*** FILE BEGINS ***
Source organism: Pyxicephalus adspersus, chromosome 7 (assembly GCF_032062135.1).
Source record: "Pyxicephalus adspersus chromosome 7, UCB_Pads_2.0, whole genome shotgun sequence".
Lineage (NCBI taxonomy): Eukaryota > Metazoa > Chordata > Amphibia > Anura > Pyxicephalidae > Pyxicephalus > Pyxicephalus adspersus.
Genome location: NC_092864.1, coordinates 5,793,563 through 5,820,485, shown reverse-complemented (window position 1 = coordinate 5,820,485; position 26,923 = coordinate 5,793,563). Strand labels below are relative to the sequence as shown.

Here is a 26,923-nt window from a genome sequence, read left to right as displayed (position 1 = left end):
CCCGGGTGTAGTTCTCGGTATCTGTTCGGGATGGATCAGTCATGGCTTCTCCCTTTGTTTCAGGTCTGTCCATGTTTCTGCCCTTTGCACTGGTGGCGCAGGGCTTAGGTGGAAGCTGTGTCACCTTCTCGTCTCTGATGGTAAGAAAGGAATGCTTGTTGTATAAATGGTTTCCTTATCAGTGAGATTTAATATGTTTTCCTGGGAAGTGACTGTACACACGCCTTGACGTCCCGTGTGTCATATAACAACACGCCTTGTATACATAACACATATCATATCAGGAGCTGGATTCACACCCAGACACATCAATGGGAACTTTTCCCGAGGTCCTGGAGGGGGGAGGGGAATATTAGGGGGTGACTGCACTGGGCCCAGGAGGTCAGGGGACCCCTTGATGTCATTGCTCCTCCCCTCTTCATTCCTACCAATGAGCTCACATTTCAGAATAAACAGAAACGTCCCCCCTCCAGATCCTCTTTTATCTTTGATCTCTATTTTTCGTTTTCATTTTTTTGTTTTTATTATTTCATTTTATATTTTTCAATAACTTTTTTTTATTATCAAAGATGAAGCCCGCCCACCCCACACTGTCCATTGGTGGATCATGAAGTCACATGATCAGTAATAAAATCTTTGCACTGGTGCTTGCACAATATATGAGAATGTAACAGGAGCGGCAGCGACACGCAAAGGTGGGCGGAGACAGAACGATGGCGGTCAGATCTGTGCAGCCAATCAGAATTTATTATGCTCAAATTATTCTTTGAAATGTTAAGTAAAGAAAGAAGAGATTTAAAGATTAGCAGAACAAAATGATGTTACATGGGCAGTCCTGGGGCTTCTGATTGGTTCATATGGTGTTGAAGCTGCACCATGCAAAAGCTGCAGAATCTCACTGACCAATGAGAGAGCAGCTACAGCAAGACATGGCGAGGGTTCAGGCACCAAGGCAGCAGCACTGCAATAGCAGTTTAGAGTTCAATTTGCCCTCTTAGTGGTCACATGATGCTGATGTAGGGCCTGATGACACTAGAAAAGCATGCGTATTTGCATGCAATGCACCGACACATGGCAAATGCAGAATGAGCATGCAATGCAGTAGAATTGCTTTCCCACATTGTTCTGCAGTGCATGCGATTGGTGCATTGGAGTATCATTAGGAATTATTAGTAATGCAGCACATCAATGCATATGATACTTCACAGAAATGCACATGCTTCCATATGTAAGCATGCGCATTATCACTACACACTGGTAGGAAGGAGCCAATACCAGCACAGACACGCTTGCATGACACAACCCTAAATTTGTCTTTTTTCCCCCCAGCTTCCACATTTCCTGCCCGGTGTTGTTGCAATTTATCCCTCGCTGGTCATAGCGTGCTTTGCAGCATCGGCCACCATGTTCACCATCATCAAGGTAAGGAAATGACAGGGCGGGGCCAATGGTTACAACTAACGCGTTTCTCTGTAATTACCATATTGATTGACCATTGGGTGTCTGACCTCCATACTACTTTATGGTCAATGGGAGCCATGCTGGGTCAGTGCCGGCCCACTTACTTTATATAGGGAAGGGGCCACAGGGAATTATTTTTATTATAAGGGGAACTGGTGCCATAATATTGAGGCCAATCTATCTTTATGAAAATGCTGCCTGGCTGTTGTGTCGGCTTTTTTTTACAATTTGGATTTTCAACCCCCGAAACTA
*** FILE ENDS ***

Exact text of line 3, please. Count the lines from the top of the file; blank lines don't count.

Lineage (NCBI taxonomy): Eukaryota > Metazoa > Chordata > Amphibia > Anura > Pyxicephalidae > Pyxicephalus > Pyxicephalus adspersus.